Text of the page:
Sheriff Ron Long of Pulaski County, Missouri clarified on Monday that a cache of explosives found in October was likely not linked to any terrorist activities.
According to the Sheriff’s Office, the explosives were discovered by a deer hunter on October 18 while he was making his way to a camp site in the Mark Twain National Forest. The hunter left the location and notified the sheriff’s office, which sent out a deputy to confirm whether the explosives were real. The deputy determined they were.
“The Sheriff’s Department is thankful that the hunter making this find was knowledgeable and used his common sense because the handling of these volatile explosives could have been devastating to him or anyone close by,” Long wrote in a press release.
According to Ozarksfirst.com, the explosives were stored inside a box in the middle of a jeep trail. The hunter told officials he served as a combat engineer and instantly recognized explosives when he opened the box. At least two bomb disposal units were called to the scene, along with members of a local fire department. Officials were able to confirm that the explosives were not of the type used for any recreational activity, but did not specify any further details other than determining that they were too volatile to move.
“There was a large box that contained several different types of explosives,” said Fort Leonard Sgt Eric Dean. “I can tell you they were commercial. They weren’t military grade, they were very dangerous but they weren’t military grade.”
The explosives were detonated where they were found. A small forest fire resulted from the explosion but was quickly put out by firefighters.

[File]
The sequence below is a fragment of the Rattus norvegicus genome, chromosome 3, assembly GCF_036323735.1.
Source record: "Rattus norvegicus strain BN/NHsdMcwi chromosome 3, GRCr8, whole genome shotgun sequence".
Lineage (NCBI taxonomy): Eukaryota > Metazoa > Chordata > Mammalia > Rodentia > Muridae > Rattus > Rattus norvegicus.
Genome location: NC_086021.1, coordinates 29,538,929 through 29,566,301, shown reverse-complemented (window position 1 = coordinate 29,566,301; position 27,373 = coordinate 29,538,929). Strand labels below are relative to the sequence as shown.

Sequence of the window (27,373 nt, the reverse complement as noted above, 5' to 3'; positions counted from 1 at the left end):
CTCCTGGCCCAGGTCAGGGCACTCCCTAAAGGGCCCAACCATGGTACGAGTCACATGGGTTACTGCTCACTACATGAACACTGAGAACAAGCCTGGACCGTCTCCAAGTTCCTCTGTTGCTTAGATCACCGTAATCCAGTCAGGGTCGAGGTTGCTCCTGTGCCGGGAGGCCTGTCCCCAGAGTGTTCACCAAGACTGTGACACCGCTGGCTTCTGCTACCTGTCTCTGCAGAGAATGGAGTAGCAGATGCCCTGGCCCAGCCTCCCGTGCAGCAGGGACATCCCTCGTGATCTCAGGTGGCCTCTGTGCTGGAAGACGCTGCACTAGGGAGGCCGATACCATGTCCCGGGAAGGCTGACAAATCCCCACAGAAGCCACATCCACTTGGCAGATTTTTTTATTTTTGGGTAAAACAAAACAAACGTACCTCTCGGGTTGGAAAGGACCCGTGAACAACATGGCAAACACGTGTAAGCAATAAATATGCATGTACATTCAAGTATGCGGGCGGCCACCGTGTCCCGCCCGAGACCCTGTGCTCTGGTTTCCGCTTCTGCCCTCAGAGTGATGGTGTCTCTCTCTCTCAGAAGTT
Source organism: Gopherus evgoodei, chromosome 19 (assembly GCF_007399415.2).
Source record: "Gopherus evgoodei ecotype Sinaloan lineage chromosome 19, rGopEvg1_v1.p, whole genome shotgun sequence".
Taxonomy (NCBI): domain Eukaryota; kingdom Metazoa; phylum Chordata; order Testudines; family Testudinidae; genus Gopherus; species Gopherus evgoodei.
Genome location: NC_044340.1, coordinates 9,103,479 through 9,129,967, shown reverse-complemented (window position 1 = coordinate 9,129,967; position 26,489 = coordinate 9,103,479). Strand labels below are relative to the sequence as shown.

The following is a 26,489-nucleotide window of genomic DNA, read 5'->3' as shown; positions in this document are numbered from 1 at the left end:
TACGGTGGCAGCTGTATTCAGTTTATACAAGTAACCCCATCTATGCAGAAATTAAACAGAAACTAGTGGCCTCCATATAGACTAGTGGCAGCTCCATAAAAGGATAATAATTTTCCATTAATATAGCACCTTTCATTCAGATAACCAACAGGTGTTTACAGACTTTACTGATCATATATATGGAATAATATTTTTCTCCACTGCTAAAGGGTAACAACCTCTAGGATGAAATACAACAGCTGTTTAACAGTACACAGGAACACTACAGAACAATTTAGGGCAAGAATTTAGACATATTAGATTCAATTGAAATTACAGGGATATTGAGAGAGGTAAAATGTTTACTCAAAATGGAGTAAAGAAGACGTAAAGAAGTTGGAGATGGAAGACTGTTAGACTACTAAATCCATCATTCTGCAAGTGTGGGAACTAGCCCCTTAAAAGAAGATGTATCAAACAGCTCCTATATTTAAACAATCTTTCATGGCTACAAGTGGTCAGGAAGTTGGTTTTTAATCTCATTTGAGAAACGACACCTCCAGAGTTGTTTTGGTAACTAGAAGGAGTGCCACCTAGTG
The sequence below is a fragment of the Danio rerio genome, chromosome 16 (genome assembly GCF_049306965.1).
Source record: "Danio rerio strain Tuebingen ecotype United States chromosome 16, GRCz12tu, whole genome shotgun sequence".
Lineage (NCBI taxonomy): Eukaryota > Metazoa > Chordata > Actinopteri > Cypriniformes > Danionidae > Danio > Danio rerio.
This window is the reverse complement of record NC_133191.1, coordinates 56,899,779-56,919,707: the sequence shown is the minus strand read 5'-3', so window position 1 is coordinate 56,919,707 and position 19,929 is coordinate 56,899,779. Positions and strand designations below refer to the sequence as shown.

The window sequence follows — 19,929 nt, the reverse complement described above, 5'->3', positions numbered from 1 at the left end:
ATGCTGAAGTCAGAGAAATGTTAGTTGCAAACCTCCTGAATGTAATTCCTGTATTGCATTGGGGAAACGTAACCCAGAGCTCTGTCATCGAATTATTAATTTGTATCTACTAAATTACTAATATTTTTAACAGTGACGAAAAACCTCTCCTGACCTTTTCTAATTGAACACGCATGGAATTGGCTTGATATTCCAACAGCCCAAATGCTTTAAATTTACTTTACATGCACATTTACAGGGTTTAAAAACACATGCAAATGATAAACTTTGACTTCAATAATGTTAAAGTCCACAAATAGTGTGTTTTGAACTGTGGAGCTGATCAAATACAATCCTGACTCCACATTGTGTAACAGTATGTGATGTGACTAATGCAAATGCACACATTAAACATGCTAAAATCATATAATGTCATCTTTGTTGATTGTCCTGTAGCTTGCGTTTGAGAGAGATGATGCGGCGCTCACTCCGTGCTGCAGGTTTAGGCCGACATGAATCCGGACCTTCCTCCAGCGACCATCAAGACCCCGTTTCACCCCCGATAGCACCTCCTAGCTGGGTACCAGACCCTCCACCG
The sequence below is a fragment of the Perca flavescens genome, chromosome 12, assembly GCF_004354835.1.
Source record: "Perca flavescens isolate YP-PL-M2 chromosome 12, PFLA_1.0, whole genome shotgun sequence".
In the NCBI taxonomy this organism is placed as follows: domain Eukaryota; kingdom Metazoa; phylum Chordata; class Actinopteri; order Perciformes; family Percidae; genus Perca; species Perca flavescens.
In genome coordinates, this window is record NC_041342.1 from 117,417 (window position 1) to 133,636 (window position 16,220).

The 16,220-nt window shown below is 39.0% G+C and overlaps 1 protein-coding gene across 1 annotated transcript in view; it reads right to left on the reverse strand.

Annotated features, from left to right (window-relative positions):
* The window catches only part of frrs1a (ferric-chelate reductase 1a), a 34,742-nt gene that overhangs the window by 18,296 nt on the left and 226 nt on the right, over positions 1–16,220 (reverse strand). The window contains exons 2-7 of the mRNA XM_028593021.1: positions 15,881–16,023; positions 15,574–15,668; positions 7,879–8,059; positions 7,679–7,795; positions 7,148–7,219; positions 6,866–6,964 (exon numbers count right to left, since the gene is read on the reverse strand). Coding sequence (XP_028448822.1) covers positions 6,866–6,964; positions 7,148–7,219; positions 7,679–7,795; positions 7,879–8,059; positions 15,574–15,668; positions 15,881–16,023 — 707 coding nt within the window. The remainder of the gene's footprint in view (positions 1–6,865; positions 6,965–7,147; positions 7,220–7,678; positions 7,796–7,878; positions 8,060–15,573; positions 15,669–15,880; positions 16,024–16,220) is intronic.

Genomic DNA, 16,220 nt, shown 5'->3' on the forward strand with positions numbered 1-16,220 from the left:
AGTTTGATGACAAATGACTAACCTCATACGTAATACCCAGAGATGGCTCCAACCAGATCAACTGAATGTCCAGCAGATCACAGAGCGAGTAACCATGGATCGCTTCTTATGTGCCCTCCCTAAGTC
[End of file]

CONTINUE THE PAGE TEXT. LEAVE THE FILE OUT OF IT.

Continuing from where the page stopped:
In light of recent events, some have questioned whether the incident was a case of thwarted terrorism. There were rumors that the box contained pipe bombs and improvised explosive devices similar to those found in Iraq, but officials have yet to confirm those claims. Sheriff Ron Long made a statement on Monday saying that after investigation by several agencies, it was determined that the explosives were not believed to have been placed there as act of terrorism.
“Recently, a national news outlet printed an article about Pulaski County and possible terrorist activity here,” Long wrote. “Yes, in October some explosives were discovered in a rural part of this County, but there was nothing found that indicated the material was linked to terrorist activity. Experts from the Army and Missouri Highway Patrol EOD Units were called in to examine the find, and then the FBI and ATF were notified and briefed about the matter.
“In conclusion, all agencies did not feel like the explosives were linked to terrorist activity. Even though we can’t completely rule out the possibility of the materials intended use was for adverse purposes, I will say this would be a very remote possibility.”
Long did not add in his statement whether officials had any suspects in the case. It is illegal in Missouri to own or possess certain explosives without a license.
It just goes to show that while in the woods, bears are not the only things hunters need to keep an eye out for.